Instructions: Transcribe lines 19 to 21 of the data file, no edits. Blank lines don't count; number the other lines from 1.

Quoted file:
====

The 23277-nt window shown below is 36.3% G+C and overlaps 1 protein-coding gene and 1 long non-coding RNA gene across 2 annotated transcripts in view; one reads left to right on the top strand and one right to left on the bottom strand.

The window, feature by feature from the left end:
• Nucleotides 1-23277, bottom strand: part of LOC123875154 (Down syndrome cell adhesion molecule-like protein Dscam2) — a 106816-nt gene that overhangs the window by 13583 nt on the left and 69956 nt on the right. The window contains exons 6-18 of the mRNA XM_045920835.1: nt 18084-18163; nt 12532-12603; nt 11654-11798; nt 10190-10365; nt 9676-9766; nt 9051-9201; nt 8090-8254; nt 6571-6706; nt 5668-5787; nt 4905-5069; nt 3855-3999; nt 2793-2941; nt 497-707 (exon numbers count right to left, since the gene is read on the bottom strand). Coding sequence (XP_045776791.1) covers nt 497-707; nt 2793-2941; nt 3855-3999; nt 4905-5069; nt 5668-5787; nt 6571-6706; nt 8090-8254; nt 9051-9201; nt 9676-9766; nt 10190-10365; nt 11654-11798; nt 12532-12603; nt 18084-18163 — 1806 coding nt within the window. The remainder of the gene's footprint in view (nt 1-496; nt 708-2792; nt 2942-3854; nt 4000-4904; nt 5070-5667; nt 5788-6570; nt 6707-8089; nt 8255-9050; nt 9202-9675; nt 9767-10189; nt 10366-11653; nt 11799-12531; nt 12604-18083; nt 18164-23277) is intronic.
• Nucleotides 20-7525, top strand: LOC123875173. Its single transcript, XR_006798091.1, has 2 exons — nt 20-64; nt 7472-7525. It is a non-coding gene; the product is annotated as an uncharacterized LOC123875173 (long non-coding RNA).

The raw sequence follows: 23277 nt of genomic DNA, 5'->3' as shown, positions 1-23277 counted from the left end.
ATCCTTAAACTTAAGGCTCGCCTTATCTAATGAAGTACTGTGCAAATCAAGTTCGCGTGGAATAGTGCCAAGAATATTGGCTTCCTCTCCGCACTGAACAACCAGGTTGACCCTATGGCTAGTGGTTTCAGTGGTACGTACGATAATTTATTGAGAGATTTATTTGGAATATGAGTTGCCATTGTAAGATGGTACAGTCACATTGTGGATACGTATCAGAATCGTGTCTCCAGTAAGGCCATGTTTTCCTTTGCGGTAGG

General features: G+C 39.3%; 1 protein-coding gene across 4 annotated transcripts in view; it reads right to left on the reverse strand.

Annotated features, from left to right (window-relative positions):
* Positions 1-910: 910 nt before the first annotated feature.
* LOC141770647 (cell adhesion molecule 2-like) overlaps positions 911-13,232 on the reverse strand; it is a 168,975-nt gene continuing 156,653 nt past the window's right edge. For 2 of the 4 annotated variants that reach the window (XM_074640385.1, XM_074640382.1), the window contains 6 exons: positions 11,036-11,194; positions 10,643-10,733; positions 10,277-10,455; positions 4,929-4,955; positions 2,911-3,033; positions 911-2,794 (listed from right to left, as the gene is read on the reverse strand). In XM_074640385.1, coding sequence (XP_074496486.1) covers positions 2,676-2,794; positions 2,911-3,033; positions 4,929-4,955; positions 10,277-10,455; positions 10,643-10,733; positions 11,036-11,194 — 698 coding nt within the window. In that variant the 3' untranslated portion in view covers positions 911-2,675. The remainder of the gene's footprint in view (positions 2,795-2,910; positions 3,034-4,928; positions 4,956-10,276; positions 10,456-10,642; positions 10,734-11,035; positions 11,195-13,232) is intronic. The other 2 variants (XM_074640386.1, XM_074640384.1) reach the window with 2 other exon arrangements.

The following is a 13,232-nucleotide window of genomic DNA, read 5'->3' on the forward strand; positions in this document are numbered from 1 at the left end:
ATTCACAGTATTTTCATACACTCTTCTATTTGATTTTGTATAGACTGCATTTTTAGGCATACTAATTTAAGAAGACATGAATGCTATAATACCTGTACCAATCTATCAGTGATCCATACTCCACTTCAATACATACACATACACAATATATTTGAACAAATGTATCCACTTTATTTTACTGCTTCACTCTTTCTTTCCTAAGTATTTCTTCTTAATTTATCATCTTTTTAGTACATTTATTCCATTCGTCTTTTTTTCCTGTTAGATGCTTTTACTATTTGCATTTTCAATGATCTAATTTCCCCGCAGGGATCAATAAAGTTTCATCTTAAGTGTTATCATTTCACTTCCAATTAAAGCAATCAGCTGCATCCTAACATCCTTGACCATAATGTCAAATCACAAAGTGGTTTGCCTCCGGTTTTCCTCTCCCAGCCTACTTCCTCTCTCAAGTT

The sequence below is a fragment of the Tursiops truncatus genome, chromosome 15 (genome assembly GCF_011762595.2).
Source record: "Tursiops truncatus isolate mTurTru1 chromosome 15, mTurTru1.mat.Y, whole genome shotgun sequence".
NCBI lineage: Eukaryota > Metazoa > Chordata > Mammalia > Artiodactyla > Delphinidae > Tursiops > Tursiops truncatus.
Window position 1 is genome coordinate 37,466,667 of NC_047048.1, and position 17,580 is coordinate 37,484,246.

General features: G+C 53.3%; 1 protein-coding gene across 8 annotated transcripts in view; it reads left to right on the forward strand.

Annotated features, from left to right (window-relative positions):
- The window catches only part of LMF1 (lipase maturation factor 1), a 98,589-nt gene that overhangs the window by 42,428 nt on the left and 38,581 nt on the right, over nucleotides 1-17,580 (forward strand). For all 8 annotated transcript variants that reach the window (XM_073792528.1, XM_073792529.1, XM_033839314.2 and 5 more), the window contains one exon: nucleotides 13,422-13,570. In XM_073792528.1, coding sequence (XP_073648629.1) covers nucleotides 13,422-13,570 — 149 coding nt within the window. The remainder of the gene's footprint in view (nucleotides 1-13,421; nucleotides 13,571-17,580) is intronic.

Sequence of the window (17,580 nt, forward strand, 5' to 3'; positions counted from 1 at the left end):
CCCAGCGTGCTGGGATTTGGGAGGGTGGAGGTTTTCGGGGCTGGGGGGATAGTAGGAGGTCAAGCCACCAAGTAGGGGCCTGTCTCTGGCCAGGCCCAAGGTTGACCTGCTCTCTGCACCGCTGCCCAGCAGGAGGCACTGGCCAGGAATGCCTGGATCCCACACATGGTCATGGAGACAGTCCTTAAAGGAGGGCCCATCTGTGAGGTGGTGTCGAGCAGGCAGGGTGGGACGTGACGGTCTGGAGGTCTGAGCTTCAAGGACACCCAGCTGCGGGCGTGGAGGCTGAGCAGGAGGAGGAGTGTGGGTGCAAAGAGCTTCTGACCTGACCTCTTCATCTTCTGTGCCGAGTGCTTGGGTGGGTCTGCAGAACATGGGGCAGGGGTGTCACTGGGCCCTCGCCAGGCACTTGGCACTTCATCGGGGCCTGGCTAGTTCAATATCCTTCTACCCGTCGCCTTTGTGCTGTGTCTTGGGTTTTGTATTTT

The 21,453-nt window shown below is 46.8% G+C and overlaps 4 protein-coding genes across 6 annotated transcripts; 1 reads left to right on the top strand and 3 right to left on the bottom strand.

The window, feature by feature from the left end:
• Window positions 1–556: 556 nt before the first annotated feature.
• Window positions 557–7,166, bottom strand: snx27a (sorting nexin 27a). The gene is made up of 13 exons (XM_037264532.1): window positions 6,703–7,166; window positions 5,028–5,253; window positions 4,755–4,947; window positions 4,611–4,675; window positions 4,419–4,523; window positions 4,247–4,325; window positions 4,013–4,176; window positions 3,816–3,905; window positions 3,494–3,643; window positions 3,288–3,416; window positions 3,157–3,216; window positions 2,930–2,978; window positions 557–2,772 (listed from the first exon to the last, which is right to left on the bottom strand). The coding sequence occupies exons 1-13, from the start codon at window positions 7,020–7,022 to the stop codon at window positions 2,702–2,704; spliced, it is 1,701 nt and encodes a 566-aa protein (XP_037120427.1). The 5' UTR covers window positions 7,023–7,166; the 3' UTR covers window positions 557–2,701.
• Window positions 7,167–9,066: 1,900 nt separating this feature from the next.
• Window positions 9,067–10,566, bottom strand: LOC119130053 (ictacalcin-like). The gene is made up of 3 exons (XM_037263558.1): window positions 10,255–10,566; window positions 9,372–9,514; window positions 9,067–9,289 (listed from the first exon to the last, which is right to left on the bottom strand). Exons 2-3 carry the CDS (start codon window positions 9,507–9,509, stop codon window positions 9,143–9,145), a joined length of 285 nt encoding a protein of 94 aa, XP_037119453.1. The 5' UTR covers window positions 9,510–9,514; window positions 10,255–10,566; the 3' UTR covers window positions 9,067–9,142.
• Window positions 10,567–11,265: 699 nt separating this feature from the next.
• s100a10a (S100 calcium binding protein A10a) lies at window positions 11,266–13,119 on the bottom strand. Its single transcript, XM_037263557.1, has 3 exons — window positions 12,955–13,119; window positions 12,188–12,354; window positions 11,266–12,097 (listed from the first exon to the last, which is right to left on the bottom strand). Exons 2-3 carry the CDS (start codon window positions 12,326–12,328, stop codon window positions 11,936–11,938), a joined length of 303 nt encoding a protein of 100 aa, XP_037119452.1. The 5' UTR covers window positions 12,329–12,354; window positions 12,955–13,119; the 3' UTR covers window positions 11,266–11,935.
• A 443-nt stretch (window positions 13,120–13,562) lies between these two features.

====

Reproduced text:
- The window catches only part of LMF1 (lipase maturation factor 1), a 98,589-nt gene that overhangs the window by 42,428 nt on the left and 38,581 nt on the right, over nucleotides 1-17,580 (forward strand). For all 8 annotated transcript variants that reach the window (XM_073792528.1, XM_073792529.1, XM_033839314.2 and 5 more), the window contains one exon: nucleotides 13,422-13,570. In XM_073792528.1, coding sequence (XP_073648629.1) covers nucleotides 13,422-13,570 — 149 coding nt within the window. The remainder of the gene's footprint in view (nucleotides 1-13,421; nucleotides 13,571-17,580) is intronic.

Sequence of the window (17,580 nt, forward strand, 5' to 3'; positions counted from 1 at the left end):
CCCAGCGTGCTGGGATTTGGGAGGGTGGAGGTTTTCGGGGCTGGGGGGATAGTAGGAGGTCAAGCCACCAAGTAGGGGCCTGTCTCTGGCCAGGCCCAAGGTTGACCTGCTCTCTGCACCGCTGCCCAGCAGGAGGCACTGGCCAGGAATGCCTGGATCCCACACATGGTCATGGAGACAGTCCTTAAAGGAGGGCCCATCTGTGAGGTGGTGTCGAGCAGGCAGGGTGGGACGTGACGGTCTGGAGGTCTGAGCTTCAAGGACACCCAGCTGCGGGCGTGGAGGCTGAGCAGGAGGAGGAGTGTGGGTGCAAAGAGCTTCTGACCTGACCTCTTCATCTTCTGTGCCGAGTGCTTGGGTGGGTCTGCAGAACATGGGGCAGGGGTGTCACTGGGCCCTCGCCAGGCACTTGGCACTTCATCGGGGCCTGGCTAGTTCAATATCCTTCTACCCGTCGCCTTTGTGCTGTGTCTTGGGTTTTGTATTTT